At the risk of being of interest to even fewer people who usually read this blog, I’ve been listening to ten tracks from scores from between 1950 and 1959:
Waxman wrote such a good main theme for this score as it can easily be transformed to suggest a slight madness. I’d had the Varese re-recording for years but I found that Waxman’s score “came alive” when I heard the recent original score release from Counterpoint Records.
I have this rather laid back track as being composed by Hamilton but don’t know enough to say whether this is one from this composer or from Elmer Bernstein. It doesn’t really matter as it’s a great little composition: jazzy but with a classical twist to it.
It’s almost operatic in nature, not with it’s grandness but because of the emotions oozing out from the strings as they play the melody. Wonderfully understated in the playing and very listenable.
A 40-second “track” from this score that still manages to convey Rosenman’s style. Not a brash cue this, rather it’s almost cue for an establishing shot. The fantasy undertones make me wonder what Rosenman would have done with an episode of Star Trek at this time in his career.
What can I say that hasn’t been said already about this iconic western theme? Once the main melody begins you’re already on your horse heading out into the distance – with Monument Valley beckoning. Perhaps not as famous as Elmer Bernstein’s theme from The Magnificent Seven but it’s just as effective at suggesting the wide open plains of the West.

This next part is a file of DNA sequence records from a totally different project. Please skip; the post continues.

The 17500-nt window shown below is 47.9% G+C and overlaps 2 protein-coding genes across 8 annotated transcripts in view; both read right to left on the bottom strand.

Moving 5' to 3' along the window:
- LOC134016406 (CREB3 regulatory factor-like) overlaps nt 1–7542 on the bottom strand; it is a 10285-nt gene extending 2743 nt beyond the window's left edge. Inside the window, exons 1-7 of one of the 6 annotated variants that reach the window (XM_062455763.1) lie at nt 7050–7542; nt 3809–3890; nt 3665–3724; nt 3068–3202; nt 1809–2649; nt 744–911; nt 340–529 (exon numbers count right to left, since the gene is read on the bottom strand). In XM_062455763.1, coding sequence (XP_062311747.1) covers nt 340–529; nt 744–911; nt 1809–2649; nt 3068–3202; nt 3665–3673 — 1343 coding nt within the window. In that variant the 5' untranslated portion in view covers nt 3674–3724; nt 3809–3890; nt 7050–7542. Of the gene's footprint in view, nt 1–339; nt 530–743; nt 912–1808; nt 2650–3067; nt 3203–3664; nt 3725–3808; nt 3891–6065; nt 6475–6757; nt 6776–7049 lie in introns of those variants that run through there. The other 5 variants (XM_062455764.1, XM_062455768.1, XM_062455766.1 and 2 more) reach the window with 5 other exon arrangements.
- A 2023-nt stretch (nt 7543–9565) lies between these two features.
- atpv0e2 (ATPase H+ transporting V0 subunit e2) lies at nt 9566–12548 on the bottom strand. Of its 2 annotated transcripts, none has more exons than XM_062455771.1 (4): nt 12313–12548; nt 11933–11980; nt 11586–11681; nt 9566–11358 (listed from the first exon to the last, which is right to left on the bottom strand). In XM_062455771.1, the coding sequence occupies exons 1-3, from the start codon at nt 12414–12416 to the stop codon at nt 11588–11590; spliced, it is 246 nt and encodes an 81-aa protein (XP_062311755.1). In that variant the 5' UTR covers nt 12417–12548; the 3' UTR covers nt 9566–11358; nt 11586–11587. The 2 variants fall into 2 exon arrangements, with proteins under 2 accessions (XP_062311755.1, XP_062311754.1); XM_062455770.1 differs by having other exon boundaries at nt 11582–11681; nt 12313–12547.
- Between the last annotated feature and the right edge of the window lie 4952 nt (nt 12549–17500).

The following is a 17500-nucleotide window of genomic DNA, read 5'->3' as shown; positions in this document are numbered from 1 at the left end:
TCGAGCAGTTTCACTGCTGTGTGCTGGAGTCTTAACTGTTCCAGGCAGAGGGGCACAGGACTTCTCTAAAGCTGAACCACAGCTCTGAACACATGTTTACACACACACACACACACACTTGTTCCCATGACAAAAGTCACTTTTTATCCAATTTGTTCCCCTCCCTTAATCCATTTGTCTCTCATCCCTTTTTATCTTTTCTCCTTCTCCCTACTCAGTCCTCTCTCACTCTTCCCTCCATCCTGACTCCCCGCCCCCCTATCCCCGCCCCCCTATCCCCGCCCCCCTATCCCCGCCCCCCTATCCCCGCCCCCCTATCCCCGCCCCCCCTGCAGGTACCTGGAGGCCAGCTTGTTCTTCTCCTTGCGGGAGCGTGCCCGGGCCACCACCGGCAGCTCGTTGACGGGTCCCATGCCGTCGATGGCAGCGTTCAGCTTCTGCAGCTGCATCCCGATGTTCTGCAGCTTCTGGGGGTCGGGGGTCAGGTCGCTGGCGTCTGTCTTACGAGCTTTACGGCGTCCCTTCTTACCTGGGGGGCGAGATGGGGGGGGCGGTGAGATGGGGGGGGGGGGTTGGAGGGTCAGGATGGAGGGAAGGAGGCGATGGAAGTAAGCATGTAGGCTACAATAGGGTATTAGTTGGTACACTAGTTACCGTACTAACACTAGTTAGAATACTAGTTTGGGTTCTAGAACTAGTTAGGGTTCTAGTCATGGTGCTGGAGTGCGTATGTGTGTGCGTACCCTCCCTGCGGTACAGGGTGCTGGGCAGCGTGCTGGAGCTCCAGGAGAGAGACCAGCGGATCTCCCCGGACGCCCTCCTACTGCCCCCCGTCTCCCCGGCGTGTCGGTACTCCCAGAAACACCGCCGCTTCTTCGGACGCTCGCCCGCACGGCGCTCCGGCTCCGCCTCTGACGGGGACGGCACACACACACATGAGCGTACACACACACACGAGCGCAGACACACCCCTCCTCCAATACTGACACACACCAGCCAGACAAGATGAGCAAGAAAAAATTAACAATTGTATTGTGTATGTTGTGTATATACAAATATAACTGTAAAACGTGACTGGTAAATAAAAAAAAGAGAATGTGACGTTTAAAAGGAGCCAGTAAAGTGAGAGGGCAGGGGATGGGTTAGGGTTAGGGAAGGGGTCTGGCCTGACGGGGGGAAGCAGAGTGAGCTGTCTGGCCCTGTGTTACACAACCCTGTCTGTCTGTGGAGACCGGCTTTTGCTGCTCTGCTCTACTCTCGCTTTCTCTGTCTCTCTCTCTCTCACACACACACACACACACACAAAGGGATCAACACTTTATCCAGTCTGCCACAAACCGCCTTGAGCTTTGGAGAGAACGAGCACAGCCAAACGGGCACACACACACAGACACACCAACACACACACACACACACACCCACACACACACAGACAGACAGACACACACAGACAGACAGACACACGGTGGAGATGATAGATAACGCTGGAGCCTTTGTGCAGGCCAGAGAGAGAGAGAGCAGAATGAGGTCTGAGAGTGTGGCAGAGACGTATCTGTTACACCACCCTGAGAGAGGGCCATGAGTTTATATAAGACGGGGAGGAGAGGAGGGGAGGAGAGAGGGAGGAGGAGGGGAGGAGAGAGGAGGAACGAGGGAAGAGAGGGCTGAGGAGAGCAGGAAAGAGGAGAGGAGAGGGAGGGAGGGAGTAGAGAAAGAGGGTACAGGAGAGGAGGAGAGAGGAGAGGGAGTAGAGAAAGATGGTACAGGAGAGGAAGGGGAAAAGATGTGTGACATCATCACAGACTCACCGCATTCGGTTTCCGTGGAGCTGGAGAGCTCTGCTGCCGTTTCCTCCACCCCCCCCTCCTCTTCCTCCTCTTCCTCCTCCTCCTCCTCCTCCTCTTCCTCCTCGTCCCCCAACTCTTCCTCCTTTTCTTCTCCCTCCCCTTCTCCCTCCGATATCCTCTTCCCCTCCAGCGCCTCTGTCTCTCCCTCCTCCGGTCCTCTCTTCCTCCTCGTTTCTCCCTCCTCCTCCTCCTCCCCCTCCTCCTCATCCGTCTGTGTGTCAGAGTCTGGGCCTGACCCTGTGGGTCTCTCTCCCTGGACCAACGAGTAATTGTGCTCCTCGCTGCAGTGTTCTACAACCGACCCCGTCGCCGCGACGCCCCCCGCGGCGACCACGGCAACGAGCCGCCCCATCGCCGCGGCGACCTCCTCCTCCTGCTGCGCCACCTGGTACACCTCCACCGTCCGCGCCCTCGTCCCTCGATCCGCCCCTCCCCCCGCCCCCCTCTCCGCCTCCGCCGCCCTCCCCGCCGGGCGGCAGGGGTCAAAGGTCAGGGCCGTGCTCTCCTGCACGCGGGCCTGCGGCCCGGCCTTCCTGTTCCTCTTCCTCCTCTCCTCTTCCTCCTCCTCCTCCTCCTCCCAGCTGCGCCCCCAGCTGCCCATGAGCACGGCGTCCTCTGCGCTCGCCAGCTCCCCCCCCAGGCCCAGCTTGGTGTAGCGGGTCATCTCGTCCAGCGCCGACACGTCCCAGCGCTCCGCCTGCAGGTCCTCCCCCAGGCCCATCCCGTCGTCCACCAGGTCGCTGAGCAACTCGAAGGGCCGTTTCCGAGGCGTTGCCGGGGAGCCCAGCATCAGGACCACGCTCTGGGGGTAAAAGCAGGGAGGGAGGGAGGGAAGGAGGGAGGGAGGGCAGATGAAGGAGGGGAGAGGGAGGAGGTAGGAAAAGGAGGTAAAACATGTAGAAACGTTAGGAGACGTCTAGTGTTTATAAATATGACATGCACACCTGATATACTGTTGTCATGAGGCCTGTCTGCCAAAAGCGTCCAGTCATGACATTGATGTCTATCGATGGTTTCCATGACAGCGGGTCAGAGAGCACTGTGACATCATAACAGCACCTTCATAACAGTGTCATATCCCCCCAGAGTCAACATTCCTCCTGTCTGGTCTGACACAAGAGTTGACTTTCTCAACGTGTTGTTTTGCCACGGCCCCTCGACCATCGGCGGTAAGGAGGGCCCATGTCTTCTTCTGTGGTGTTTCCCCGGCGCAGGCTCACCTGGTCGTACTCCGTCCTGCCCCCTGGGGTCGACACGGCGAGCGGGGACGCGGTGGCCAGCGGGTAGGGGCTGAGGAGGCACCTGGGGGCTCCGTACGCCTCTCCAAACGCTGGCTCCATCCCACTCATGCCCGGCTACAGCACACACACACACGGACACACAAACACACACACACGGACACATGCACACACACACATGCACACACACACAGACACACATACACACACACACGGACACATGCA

I am not a big fan of Steiner usually but there’s something about this score that appeals. Particularly when the high seas action scoring kicks in. Apparently this is a re-recording and it sounds great.
Part of an ongoing effort to release Stein’s little-known scores as digital downloads, this suspense track (full of trilling strings and tolling percussion) is a nice little atmosphere builder for (perhaps) some ropey effects or acting?
I have no memory of this TV show from the 1950s (from any latter repeats obviously). The cue is somehow familiar though and may have become a staple jazz tune in later life. It’s a great little number for jazz ensemble.
Some good arrangements of the main theme for this score makes this a good listen. In fact, a nice summary as a whole as it recaps on several of the musical ideas from the score.
Taken from what I presume is a CD full of re-recordings of “Horror Movies”, it’s a nice example of the more melodic music composed for these B-movies (some of these scores can be a bit too brash for me).